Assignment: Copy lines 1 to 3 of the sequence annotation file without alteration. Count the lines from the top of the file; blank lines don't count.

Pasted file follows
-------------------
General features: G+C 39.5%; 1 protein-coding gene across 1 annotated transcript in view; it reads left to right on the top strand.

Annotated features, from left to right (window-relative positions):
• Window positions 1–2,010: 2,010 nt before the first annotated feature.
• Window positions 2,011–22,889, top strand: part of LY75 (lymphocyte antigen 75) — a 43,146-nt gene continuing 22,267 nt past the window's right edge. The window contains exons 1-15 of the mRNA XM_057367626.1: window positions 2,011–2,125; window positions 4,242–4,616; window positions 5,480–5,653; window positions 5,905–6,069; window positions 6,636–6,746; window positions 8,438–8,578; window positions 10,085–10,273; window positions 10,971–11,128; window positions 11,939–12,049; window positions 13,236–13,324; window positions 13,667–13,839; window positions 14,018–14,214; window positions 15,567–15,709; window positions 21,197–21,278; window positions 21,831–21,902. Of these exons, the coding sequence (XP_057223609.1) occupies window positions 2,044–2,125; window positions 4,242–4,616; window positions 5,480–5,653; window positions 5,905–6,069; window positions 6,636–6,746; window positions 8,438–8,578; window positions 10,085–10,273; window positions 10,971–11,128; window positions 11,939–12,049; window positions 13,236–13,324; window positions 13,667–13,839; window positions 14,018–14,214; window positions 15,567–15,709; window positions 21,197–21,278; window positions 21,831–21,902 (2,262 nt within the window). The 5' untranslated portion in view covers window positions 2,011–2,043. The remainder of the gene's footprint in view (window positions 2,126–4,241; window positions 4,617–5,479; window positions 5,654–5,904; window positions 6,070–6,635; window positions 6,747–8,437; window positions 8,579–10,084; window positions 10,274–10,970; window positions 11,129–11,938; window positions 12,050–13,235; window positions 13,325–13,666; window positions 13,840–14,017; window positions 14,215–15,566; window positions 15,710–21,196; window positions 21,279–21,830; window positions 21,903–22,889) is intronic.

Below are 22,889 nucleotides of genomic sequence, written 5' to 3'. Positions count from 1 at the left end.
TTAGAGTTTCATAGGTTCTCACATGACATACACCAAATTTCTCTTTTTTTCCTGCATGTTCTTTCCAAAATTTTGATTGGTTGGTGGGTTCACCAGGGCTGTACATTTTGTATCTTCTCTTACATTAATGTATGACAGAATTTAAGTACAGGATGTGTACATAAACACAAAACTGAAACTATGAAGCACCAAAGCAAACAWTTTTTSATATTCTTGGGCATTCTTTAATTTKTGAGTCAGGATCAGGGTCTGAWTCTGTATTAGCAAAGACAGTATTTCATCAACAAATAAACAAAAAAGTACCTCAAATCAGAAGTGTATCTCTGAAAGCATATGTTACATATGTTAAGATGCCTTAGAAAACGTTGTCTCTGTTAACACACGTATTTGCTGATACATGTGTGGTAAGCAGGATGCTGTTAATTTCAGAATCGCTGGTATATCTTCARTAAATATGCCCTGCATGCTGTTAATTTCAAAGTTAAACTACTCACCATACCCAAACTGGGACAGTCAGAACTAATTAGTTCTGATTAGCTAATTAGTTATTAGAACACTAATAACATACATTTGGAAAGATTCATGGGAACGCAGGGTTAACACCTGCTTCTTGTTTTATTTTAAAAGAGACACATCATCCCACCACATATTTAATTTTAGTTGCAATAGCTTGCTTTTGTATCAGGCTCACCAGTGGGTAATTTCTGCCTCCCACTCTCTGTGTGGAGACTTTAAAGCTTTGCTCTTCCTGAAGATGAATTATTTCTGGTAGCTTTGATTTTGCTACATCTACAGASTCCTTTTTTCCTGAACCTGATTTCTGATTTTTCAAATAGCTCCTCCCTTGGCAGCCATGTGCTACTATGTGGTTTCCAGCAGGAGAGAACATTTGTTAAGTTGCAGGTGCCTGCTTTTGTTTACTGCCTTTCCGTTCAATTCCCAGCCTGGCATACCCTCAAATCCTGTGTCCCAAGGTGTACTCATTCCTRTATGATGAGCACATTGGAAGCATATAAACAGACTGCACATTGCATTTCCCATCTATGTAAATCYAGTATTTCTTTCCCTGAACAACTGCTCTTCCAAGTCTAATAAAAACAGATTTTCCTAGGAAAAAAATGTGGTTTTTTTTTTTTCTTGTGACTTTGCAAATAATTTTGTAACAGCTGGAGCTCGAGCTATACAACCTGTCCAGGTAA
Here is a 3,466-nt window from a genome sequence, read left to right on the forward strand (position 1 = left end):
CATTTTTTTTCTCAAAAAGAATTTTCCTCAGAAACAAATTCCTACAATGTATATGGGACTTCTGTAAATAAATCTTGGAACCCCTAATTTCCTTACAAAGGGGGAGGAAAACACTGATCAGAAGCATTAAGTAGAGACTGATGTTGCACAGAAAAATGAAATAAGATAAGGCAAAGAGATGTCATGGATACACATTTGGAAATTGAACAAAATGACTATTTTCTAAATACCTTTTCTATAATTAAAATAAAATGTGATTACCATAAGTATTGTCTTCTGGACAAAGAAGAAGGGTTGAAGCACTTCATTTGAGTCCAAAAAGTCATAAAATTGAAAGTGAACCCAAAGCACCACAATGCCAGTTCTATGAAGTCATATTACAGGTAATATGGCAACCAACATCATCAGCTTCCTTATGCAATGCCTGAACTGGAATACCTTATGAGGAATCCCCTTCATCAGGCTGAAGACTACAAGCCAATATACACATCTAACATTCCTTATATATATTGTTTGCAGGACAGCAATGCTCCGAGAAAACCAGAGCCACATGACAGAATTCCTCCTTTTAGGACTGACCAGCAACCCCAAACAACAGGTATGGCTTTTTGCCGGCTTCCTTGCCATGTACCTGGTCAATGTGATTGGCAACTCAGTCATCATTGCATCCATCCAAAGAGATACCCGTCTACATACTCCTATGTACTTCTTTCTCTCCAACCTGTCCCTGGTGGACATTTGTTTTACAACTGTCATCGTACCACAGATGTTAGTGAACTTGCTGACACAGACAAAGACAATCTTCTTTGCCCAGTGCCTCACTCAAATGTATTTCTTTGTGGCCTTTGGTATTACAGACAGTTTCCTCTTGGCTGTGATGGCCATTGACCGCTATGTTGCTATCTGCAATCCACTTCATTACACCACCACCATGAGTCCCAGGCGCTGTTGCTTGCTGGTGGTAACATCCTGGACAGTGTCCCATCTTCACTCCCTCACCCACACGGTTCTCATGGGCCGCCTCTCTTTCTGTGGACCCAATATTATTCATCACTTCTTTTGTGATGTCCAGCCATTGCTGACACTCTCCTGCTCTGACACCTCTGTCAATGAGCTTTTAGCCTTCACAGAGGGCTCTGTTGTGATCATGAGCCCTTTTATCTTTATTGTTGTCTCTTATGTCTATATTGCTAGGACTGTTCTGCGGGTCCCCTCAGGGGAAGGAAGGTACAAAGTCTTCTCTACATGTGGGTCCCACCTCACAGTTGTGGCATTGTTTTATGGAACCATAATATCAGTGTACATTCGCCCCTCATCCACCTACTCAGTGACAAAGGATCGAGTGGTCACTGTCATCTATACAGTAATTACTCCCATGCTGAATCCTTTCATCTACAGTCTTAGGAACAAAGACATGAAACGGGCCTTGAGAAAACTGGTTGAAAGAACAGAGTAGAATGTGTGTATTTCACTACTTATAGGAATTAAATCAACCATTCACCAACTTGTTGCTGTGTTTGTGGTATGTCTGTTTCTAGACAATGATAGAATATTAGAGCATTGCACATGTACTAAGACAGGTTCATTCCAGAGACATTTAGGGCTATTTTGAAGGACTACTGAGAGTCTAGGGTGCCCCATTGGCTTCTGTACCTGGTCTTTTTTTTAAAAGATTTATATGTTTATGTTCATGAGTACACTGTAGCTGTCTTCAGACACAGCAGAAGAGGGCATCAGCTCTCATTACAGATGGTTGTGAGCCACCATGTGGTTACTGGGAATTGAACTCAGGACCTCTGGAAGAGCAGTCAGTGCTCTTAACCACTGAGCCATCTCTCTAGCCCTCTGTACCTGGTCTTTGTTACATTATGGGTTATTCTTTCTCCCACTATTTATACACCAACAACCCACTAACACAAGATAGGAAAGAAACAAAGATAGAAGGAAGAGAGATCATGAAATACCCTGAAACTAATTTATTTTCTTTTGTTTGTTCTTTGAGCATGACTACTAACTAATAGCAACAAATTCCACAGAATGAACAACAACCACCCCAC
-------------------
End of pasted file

General features: G+C 39.5%; 1 protein-coding gene across 1 annotated transcript in view; it reads left to right on the top strand.

Annotated features, from left to right (window-relative positions):
• Window positions 1–2,010: 2,010 nt before the first annotated feature.